China's Stock Market Is Crashing Again: Here Are The Real Problems At Play
The Shanghai Stock Exchange Composite Index, the most widely accepted proxy of the Chinese stock market, dropped 5.5 percent on Friday. That marks the index's largest decline in three months -- it fell 8.5 percent on August 24.
That move, in fact, represented Shanghai's biggest one-day drop since February 27, 2007.
Although the index is still up a little over 6 percent on the calendar year, 2015 has been a volatility-driven nightmare for investors seeking growth in the world's most popular emerging market.
One driving factor for the selloff has been heavier regulation. On Thursday, Chinese brokerage Guosen Securities revealed it was under investigation, following larger peer Citic Securities, which announced a probe earlier this year. "The Securities Association of China (SAC) said on Wednesday CITIC Securities had overstated the value of some of its financial derivatives by more than 1 trillion yuan ($156.51 billion) in its monthly reports from April to September," CNBC reported.
The Real Problems: Industry And Policy
China's economy is also experiencing growing pains. The country revised its GDP growth estimates downward in September and manufacturing activity has shrank in four consecutive months.
A new report from Credit Suisse seeks to understand China's underlying problems. Several analysts visited the country and conducted investor tours in Beijing and Shanghai; in their mind, manufacturing and stimulus effectiveness are two major issues.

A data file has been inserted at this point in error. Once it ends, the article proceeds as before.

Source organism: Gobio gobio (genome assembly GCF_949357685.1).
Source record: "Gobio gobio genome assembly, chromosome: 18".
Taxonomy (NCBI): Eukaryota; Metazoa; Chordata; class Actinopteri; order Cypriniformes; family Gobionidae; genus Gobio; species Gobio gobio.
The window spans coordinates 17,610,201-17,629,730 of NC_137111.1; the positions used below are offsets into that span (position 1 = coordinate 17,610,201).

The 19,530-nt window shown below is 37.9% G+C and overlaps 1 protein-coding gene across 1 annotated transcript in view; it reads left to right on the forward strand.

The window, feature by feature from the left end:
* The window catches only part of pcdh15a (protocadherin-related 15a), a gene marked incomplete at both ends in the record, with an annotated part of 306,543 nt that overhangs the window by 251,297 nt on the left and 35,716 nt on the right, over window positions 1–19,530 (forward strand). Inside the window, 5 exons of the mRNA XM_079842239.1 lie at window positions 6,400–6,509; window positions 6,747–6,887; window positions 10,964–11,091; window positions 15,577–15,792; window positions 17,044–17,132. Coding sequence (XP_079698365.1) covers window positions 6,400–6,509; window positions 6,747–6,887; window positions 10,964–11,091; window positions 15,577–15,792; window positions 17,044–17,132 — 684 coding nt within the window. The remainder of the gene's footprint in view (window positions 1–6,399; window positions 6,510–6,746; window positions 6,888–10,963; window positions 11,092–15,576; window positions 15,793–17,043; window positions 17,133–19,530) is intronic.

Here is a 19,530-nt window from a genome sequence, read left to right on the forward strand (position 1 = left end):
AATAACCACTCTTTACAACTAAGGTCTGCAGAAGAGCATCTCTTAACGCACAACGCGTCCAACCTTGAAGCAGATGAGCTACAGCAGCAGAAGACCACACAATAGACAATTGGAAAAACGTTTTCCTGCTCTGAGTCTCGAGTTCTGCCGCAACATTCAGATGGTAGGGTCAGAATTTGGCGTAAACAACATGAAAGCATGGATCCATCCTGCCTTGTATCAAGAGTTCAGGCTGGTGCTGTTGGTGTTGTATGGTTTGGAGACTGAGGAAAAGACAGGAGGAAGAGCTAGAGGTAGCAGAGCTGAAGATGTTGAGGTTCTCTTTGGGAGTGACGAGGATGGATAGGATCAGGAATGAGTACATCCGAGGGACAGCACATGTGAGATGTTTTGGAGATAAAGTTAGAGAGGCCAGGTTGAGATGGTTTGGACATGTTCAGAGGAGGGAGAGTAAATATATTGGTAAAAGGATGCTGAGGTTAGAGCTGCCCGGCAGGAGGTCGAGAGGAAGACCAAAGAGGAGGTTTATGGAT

"There seems to be a clear divergence in China's current growth. The industrial sector is facing particular challenges...the industrial sector's nominal GDP is a key indicator of such challenges," the analysts wrote. Third quarter industrial GDP contracted by 0.2 percent, while headline GDP grew by 6.2 percent.
Investors Credit Suisse met with expect more stimulus, but "questioned the effectiveness" of such policies. Existing counter cyclical policy moves "may not be the right prescription for China’s problems," the firm added.
Here's Credit Suisse's logic:
"Over the past decade, Beijing has been primarily using Keynesian-style policies to boost growth, without many structural reforms. That has failed to bring private consumption and investment back. Investment by the private sector remains muted. Chinese tourists have traveled in increasing numbers to many countries, spending an estimated RMB1tn per year, yet domestic spending is soft."
"In our view, China needs measures on the supply side, instead of on the demand side. We believe China needs to put forward structural reforms, breaking SOE monopolies, eliminating excess capacity, cutting tax rates, and encouraging innovation."
Of note, Chinese President Xi Jinping did mention supply side policies earlier this month -- the first time he's discussed them in public.
"We found that encouraging," the analysts concluded. Time will tell if their advice is taken.
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